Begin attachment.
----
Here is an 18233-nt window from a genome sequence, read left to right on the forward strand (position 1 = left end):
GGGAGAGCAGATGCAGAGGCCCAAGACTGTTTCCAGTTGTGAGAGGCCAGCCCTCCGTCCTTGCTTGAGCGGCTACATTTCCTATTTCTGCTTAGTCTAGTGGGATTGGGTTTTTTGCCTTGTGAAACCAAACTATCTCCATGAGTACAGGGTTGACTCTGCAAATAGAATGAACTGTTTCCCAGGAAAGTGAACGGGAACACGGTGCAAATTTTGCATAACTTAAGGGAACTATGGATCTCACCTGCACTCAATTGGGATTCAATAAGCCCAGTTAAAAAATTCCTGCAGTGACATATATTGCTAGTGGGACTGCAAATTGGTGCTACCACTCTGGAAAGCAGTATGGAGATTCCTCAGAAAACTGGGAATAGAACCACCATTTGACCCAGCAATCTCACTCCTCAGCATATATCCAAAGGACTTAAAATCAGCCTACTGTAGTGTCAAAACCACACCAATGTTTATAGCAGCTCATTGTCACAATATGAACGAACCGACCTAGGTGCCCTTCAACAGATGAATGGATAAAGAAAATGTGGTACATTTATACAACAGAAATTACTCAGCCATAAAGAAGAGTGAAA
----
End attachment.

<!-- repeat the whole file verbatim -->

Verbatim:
Here is an 18233-nt window from a genome sequence, read left to right on the forward strand (position 1 = left end):
GGGAGAGCAGATGCAGAGGCCCAAGACTGTTTCCAGTTGTGAGAGGCCAGCCCTCCGTCCTTGCTTGAGCGGCTACATTTCCTATTTCTGCTTAGTCTAGTGGGATTGGGTTTTTTGCCTTGTGAAACCAAACTATCTCCATGAGTACAGGGTTGACTCTGCAAATAGAATGAACTGTTTCCCAGGAAAGTGAACGGGAACACGGTGCAAATTTTGCATAACTTAAGGGAACTATGGATCTCACCTGCACTCAATTGGGATTCAATAAGCCCAGTTAAAAAATTCCTGCAGTGACATATATTGCTAGTGGGACTGCAAATTGGTGCTACCACTCTGGAAAGCAGTATGGAGATTCCTCAGAAAACTGGGAATAGAACCACCATTTGACCCAGCAATCTCACTCCTCAGCATATATCCAAAGGACTTAAAATCAGCCTACTGTAGTGTCAAAACCACACCAATGTTTATAGCAGCTCATTGTCACAATATGAACGAACCGACCTAGGTGCCCTTCAACAGATGAATGGATAAAGAAAATGTGGTACATTTATACAACAGAAATTACTCAGCCATAAAGAAGAGTGAAA